Steve Earle is against the death penalty and for the United Mine Workers. His heroes include Joan Baez and Senator Patrick Leahy. And his new double live disc, Just an American Boy (the companion to a soon-to-be-released film), yields enough stage patter to render these and other political leanings crystal-clear for those who can't be bothered with song lyrics.
For years Earle has been considered one of the best songwriters in America. And with the recent passing of Johnny Cash, he has become the country's most socially conscious musical scribe as well. The empathetic opening lyric from Earle's controversial "John Walker's Blues" -- "I'm just an American boy raised on MTV" -- provides not only this record's title but also proof that American Boy is more than a simple "Greatest Hits Live" attempt: It's one man's grasp on a post-9/11 world. Fans more taken with the early MCA-era Texas-escaping Steve Earle should check out 1991's live set Shut Up and Die Like an Aviator instead, because here a full six songs come from last year's Jerusalem, Earle's most political work to date.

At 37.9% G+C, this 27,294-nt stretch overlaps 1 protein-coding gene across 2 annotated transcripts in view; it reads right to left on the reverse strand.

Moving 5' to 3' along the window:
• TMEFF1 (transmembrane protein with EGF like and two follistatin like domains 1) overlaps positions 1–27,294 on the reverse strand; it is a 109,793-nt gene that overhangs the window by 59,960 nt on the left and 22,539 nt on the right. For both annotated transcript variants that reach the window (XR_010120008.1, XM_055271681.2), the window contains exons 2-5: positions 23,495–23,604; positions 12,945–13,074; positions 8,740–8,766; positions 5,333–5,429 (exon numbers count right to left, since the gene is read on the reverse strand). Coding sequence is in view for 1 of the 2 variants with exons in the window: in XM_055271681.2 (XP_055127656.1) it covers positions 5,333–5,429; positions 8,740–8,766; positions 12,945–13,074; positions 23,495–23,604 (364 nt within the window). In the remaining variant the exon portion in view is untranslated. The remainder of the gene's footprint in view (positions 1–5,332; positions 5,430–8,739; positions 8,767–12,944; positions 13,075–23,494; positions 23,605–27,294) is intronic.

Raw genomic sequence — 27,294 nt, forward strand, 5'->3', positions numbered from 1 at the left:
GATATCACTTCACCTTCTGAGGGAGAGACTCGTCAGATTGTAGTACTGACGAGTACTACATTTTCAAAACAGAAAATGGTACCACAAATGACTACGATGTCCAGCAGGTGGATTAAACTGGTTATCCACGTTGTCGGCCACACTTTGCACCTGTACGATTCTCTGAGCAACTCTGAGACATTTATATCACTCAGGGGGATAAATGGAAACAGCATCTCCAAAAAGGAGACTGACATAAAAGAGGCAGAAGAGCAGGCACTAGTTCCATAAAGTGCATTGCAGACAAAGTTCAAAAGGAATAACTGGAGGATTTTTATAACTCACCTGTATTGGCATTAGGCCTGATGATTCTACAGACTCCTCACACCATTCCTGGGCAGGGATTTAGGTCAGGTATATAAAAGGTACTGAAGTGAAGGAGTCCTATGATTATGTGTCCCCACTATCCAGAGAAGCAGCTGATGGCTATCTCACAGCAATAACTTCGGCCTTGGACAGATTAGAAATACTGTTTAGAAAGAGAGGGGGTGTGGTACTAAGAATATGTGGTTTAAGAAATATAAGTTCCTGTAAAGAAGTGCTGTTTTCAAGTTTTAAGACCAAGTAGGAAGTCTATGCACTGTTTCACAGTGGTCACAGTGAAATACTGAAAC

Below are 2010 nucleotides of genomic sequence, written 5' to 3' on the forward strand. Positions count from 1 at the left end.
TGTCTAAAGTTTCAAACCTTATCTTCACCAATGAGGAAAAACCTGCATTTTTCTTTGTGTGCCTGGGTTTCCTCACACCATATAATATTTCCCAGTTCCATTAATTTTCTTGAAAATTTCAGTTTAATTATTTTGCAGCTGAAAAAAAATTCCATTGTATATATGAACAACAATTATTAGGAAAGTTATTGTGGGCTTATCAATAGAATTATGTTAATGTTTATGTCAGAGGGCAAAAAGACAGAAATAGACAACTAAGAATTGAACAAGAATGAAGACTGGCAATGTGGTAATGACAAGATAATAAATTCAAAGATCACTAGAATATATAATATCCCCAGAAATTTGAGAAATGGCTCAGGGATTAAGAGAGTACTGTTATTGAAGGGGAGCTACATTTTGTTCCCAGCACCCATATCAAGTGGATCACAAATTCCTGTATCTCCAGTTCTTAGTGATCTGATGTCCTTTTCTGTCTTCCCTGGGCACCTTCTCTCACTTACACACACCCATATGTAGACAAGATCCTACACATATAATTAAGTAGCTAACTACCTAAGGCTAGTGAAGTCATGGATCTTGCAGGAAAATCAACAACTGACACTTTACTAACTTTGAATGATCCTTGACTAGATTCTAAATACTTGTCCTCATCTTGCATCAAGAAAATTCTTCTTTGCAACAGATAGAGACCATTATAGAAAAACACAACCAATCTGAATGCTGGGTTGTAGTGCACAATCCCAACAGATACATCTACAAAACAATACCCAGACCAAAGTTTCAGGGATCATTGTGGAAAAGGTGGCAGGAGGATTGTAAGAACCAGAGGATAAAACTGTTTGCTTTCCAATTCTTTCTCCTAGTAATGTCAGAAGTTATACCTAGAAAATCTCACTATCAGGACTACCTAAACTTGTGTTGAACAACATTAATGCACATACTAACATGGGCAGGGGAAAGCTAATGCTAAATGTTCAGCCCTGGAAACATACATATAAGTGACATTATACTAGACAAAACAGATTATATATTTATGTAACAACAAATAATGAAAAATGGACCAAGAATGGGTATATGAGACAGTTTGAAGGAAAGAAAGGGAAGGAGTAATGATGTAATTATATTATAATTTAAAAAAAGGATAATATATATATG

Which is not to say there's not fun to be had or great songs to be heard on American Boy -- if anyone can pull off the double bill of "earnest" and "entertaining," it's Earle. Stories of growing up in (and trying to return to) Texas permeate "Hometown Blues." The anti-death-penalty lament "Over Yonder" is achingly poignant. "The Unrepentant" rocks as hard as any accused singer/songwriter ever has. And the elegantly extended "Christmas in Washington" serves admirably as lead-in to the dead-on rhetorical cover of "(What's So Funny About) Peace, Love, and Understanding." While at times Earle preaches from the bully pulpit, Just An American Boy is ultimately as honest -- and entertaining -- a disc as you'll find this year.
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